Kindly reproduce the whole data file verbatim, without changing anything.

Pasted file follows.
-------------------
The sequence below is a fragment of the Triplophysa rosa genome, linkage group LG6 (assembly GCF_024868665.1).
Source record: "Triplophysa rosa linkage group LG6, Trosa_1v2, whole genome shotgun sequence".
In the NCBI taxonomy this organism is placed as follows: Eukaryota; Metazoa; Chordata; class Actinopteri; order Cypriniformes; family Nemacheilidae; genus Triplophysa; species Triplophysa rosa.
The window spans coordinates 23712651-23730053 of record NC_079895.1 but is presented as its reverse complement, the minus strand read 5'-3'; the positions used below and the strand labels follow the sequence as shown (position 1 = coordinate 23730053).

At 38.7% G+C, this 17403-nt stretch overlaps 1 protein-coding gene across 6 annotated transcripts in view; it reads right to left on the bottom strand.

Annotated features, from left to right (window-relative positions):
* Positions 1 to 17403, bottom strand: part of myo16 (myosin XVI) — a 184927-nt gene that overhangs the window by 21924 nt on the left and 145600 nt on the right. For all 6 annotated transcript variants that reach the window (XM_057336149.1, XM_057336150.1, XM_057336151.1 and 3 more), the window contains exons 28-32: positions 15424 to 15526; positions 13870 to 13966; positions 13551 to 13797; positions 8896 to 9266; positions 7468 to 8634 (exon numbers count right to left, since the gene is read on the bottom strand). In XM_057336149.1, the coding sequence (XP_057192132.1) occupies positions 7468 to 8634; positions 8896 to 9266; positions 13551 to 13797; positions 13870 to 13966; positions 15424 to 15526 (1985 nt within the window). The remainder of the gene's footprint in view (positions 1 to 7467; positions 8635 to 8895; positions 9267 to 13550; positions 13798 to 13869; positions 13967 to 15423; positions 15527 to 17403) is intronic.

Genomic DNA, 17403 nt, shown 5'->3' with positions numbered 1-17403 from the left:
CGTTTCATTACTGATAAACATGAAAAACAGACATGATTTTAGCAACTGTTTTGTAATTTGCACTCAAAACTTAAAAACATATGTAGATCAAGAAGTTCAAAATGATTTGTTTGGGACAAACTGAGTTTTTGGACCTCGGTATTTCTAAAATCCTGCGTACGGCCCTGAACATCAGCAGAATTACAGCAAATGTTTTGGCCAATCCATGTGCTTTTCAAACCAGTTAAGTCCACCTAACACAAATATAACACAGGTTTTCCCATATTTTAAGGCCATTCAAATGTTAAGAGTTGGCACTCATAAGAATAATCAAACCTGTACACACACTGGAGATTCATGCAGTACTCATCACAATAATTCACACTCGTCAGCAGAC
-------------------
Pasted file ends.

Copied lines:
The sequence below is a fragment of the Triplophysa rosa genome, linkage group LG6 (assembly GCF_024868665.1).
Source record: "Triplophysa rosa linkage group LG6, Trosa_1v2, whole genome shotgun sequence".
In the NCBI taxonomy this organism is placed as follows: Eukaryota; Metazoa; Chordata; class Actinopteri; order Cypriniformes; family Nemacheilidae; genus Triplophysa; species Triplophysa rosa.
The window spans coordinates 23712651-23730053 of record NC_079895.1 but is presented as its reverse complement, the minus strand read 5'-3'; the positions used below and the strand labels follow the sequence as shown (position 1 = coordinate 23730053).

At 38.7% G+C, this 17403-nt stretch overlaps 1 protein-coding gene across 6 annotated transcripts in view; it reads right to left on the bottom strand.

Annotated features, from left to right (window-relative positions):
* Positions 1 to 17403, bottom strand: part of myo16 (myosin XVI) — a 184927-nt gene that overhangs the window by 21924 nt on the left and 145600 nt on the right. For all 6 annotated transcript variants that reach the window (XM_057336149.1, XM_057336150.1, XM_057336151.1 and 3 more), the window contains exons 28-32: positions 15424 to 15526; positions 13870 to 13966; positions 13551 to 13797; positions 8896 to 9266; positions 7468 to 8634 (exon numbers count right to left, since the gene is read on the bottom strand). In XM_057336149.1, the coding sequence (XP_057192132.1) occupies positions 7468 to 8634; positions 8896 to 9266; positions 13551 to 13797; positions 13870 to 13966; positions 15424 to 15526 (1985 nt within the window). The remainder of the gene's footprint in view (positions 1 to 7467; positions 8635 to 8895; positions 9267 to 13550; positions 13798 to 13869; positions 13967 to 15423; positions 15527 to 17403) is intronic.

Genomic DNA, 17403 nt, shown 5'->3' with positions numbered 1-17403 from the left:
CGTTTCATTACTGATAAACATGAAAAACAGACATGATTTTAGCAACTGTTTTGTAATTTGCACTCAAAACTTAAAAACATATGTAGATCAAGAAGTTCAAAATGATTTGTTTGGGACAAACTGAGTTTTTGGACCTCGGTATTTCTAAAATCCTGCGTACGGCCCTGAACATCAGCAGAATTACAGCAAATGTTTTGGCCAATCCATGTGCTTTTCAAACCAGTTAAGTCCACCTAACACAAATATAACACAGGTTTTCCCATATTTTAAGGCCATTCAAATGTTAAGAGTTGGCACTCATAAGAATAATCAAACCTGTACACACACTGGAGATTCATGCAGTACTCATCACAATAATTCACACTCGTCAGCAGAC